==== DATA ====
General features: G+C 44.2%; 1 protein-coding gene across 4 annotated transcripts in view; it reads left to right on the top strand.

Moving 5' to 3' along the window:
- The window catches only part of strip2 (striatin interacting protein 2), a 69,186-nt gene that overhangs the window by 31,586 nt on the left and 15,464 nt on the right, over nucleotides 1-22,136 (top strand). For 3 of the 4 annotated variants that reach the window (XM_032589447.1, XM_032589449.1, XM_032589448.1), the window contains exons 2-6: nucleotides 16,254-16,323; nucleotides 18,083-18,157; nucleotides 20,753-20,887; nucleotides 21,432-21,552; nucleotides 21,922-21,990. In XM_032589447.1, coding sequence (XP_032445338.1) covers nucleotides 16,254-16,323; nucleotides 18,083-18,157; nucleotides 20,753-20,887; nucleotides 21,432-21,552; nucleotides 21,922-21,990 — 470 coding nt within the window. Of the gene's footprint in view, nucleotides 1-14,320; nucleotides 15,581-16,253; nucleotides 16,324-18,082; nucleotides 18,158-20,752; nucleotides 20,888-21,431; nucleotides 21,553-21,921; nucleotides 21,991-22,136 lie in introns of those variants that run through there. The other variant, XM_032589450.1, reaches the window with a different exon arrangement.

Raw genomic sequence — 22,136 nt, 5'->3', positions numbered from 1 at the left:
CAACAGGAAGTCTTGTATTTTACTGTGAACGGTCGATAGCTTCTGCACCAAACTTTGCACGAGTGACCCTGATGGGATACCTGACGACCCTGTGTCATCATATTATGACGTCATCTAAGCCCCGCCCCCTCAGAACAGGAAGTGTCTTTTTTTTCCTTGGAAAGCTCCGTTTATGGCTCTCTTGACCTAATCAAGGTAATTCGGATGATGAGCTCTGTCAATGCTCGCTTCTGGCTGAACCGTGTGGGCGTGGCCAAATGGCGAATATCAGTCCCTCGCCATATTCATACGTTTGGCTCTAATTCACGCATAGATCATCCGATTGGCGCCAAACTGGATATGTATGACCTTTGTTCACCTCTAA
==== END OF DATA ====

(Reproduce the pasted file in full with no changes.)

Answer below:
General features: G+C 44.2%; 1 protein-coding gene across 4 annotated transcripts in view; it reads left to right on the top strand.

Moving 5' to 3' along the window:
- The window catches only part of strip2 (striatin interacting protein 2), a 69,186-nt gene that overhangs the window by 31,586 nt on the left and 15,464 nt on the right, over nucleotides 1-22,136 (top strand). For 3 of the 4 annotated variants that reach the window (XM_032589447.1, XM_032589449.1, XM_032589448.1), the window contains exons 2-6: nucleotides 16,254-16,323; nucleotides 18,083-18,157; nucleotides 20,753-20,887; nucleotides 21,432-21,552; nucleotides 21,922-21,990. In XM_032589447.1, coding sequence (XP_032445338.1) covers nucleotides 16,254-16,323; nucleotides 18,083-18,157; nucleotides 20,753-20,887; nucleotides 21,432-21,552; nucleotides 21,922-21,990 — 470 coding nt within the window. Of the gene's footprint in view, nucleotides 1-14,320; nucleotides 15,581-16,253; nucleotides 16,324-18,082; nucleotides 18,158-20,752; nucleotides 20,888-21,431; nucleotides 21,553-21,921; nucleotides 21,991-22,136 lie in introns of those variants that run through there. The other variant, XM_032589450.1, reaches the window with a different exon arrangement.

Raw genomic sequence — 22,136 nt, 5'->3', positions numbered from 1 at the left:
CAACAGGAAGTCTTGTATTTTACTGTGAACGGTCGATAGCTTCTGCACCAAACTTTGCACGAGTGACCCTGATGGGATACCTGACGACCCTGTGTCATCATATTATGACGTCATCTAAGCCCCGCCCCCTCAGAACAGGAAGTGTCTTTTTTTTCCTTGGAAAGCTCCGTTTATGGCTCTCTTGACCTAATCAAGGTAATTCGGATGATGAGCTCTGTCAATGCTCGCTTCTGGCTGAACCGTGTGGGCGTGGCCAAATGGCGAATATCAGTCCCTCGCCATATTCATACGTTTGGCTCTAATTCACGCATAGATCATCCGATTGGCGCCAAACTGGATATGTATGACCTTTGTTCACCTCTAA